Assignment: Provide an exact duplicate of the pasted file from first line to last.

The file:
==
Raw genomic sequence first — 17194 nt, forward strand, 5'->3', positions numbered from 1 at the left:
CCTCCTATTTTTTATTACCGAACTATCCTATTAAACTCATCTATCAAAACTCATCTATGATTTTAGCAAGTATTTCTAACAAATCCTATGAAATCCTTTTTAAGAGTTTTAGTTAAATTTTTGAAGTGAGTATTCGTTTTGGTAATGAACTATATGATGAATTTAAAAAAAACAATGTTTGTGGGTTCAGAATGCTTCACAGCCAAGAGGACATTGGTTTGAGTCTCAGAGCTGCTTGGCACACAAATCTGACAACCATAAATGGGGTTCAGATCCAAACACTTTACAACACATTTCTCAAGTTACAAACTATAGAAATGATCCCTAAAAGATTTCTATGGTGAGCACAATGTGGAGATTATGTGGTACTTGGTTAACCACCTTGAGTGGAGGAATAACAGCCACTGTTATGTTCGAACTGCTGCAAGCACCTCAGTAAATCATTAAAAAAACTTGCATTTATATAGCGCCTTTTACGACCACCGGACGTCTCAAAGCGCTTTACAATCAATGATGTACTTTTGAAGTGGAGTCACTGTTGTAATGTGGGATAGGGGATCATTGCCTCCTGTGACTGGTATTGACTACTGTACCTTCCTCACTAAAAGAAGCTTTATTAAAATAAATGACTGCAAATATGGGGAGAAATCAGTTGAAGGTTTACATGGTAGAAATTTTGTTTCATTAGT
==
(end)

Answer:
Raw genomic sequence first — 17194 nt, forward strand, 5'->3', positions numbered from 1 at the left:
CCTCCTATTTTTTATTACCGAACTATCCTATTAAACTCATCTATCAAAACTCATCTATGATTTTAGCAAGTATTTCTAACAAATCCTATGAAATCCTTTTTAAGAGTTTTAGTTAAATTTTTGAAGTGAGTATTCGTTTTGGTAATGAACTATATGATGAATTTAAAAAAAACAATGTTTGTGGGTTCAGAATGCTTCACAGCCAAGAGGACATTGGTTTGAGTCTCAGAGCTGCTTGGCACACAAATCTGACAACCATAAATGGGGTTCAGATCCAAACACTTTACAACACATTTCTCAAGTTACAAACTATAGAAATGATCCCTAAAAGATTTCTATGGTGAGCACAATGTGGAGATTATGTGGTACTTGGTTAACCACCTTGAGTGGAGGAATAACAGCCACTGTTATGTTCGAACTGCTGCAAGCACCTCAGTAAATCATTAAAAAAACTTGCATTTATATAGCGCCTTTTACGACCACCGGACGTCTCAAAGCGCTTTACAATCAATGATGTACTTTTGAAGTGGAGTCACTGTTGTAATGTGGGATAGGGGATCATTGCCTCCTGTGACTGGTATTGACTACTGTACCTTCCTCACTAAAAGAAGCTTTATTAAAATAAATGACTGCAAATATGGGGAGAAATCAGTTGAAGGTTTACATGGTAGAAATTTTGTTTCATTAGT